Founder and Owner of abpr, Berne, Switzerland
Curriculum and Industry Alignment
Tertiary School in Business Administration, Cape Town
April 09 - April 27, 2018
A wise mentor of mine once said, “If it can’t be written on a Post-it, it’s not worth saying.” I confess to having got through 125 Post-its during my three-week assignment at TSiBA in Cape Town. Our task was to turn extensive research on the workplace and graduate of the future into a unique and marketable curriculum concept. This needed to be both clear and appealing to all the decision-makers. Thanks to the incredible engagement and spirit of the team I worked with, I feel able to say the fruits of the collaboration were definitely worth “saying”. Even mor importantly, the mentoring mindset integral to TSiBA’s philosophy allowed us to test the results at a high and broad level immediately. This provided vital confirmation that the #Vision2020 curriculum approach and structure deserved to be listened to by industry partners in the next phase.
Start with the why
On day one my primary working partner, Dean Pearl Pugin, shared a quantity of excellent research to make Google Drive dizzy. This included detailed reports and forecasts on the world of work globally, as well as in South Africa, from diverse sources. Complementing these were transcripts of interviews carried out by Pearl with a variety of stakeholders over five months. The interviewees ranged from existing employers of TSiBA graduates through to recruitment specialists. From this information we extracted, analysed and debated a representative selection of core elements that would make up the context in which the graduate of the future could make a positive social and economic impact.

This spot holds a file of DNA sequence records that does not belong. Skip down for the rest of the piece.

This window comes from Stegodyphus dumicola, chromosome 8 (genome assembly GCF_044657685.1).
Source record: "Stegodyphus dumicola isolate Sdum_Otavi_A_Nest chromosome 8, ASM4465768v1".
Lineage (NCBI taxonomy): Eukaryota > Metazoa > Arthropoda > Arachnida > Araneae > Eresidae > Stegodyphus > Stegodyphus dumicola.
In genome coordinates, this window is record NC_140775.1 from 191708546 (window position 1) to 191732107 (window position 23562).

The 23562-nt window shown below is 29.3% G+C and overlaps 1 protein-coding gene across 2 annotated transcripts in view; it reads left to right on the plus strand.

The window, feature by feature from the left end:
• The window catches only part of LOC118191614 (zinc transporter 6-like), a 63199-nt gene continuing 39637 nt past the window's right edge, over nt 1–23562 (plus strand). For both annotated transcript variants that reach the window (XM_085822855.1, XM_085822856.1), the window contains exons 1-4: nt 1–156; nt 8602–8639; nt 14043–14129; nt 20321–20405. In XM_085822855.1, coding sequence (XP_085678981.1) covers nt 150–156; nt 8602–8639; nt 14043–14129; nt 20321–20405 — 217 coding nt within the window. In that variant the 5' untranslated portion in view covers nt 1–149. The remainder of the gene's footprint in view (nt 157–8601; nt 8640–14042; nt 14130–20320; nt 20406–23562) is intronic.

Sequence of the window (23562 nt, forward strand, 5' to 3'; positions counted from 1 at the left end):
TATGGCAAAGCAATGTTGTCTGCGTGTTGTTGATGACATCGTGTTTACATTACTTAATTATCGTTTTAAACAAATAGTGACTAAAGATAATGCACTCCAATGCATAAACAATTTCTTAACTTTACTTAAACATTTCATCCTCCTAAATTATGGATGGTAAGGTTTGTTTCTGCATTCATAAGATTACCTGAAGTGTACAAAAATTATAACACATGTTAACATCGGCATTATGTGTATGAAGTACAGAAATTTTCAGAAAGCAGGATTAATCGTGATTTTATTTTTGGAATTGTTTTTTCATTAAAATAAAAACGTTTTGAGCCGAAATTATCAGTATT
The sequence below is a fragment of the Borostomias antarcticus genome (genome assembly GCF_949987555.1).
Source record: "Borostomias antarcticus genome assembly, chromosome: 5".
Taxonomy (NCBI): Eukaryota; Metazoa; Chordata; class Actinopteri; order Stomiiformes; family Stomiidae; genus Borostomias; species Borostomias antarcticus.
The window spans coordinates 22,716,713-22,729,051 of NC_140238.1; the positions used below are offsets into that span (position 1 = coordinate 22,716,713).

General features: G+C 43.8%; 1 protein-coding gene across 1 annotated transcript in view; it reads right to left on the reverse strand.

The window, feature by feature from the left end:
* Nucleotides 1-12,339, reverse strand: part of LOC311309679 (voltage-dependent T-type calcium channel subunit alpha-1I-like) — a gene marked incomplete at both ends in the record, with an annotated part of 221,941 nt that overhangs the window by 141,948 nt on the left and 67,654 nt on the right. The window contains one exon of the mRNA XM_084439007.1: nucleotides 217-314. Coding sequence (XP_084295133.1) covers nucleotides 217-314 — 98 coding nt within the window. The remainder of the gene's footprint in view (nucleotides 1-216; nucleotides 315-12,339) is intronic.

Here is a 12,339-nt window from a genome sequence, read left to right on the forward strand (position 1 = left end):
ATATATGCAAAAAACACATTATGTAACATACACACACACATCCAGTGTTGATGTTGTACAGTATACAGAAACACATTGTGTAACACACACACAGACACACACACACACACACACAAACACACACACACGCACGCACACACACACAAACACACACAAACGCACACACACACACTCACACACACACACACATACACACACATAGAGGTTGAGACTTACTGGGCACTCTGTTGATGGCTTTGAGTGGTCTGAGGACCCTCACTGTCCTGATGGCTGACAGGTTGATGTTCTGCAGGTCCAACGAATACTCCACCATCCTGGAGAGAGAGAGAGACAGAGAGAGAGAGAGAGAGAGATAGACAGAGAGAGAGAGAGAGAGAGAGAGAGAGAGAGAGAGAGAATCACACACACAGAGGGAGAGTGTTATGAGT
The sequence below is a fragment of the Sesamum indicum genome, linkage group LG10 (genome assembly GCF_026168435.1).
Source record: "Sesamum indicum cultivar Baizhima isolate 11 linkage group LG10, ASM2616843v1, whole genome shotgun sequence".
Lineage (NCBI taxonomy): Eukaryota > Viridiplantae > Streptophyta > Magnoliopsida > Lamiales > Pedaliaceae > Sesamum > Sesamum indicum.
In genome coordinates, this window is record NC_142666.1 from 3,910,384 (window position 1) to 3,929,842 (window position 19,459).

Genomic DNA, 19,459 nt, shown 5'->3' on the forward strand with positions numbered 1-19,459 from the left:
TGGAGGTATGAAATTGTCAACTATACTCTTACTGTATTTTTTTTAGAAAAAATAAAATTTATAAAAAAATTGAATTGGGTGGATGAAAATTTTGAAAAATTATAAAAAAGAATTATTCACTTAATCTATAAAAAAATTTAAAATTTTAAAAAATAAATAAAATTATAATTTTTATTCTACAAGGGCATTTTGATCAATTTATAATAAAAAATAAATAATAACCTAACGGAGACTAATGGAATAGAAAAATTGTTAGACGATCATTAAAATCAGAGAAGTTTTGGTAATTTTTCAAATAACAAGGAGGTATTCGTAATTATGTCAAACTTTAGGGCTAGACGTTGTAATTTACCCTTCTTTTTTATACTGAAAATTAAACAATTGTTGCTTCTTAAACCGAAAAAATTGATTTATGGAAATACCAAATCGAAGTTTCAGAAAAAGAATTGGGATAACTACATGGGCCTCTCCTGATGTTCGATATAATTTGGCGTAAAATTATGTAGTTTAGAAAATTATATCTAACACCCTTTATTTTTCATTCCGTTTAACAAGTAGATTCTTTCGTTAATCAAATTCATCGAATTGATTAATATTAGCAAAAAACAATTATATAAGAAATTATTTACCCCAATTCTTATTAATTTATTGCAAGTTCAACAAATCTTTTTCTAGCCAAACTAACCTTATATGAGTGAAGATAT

Building bridges to the how
Another key influencer of the quality of my assignment was Leigh Meinert, TSiBA Co-Founder and ad interim CEO. She swiftly involved me under the #Vision2020 umbrella that the curriculum project fits under. That enabled me to contribute actively to the accompanying rebranding project, as well as get first-hand experience of the parallel relocation. The latter included site visits with leadership mentors from South African business to evaluate potential locations in “vibey” districts. This combination was very helpful in my task of defining the “how” of the curriculum and formulating it in a way that can appeal to industry and prospective students. TSiBA’s culture of listening and questioning helped Pearl and I thrash out topics, seeing differences as opportunities to make brand TSiBA and its education offering unique. We jumped from Eureka to brain overheat and back to Eureka several times per hour in behaviour that resembled a busy navigation system, continually recalculating to find the best route to the desired destination.
An important milestone scheduled for the penultimate day of my assignment was an appointment at the University of Stellenbosch Business School (USB) to present the new degree to Professor Eon Smit who chairs the Academic Advisory Board. When he said “I think it’s great!” many tense shoulders dropped several centimetres. The next step was a presentation to the TSiBA staff and external advisors to trigger further conversations on implementation. A finely tuned listening environment stimulated new inputs and perspectives to launch the next phases of this ambitious and exciting programme.
My personal criteria for accepting a B360 assignment is a positive answer to the question, “Will it benefit students?” With this one I intuitively felt it could, but had to take a leap of faith in terms of the detail. Having lived and breathed the atmosphere of this phenomenal, established institution for three weeks, I feel I have my yes. The development and realisation of #Vision2020 is set to differentiate the TSiBA offering from other business degrees on offer in South Africa and beyond. As a result of that, its future graduates will enter the world of work equipped to flourish in a setting of constant flux, where empowered networks replace silos. It was a privilege to be part of this journey and I’m grateful to all stakeholders that made this possible. Time will tell how big a footprint I left – I certainly left behind several walls full of Post-its and some inspiring colleagues and contacts.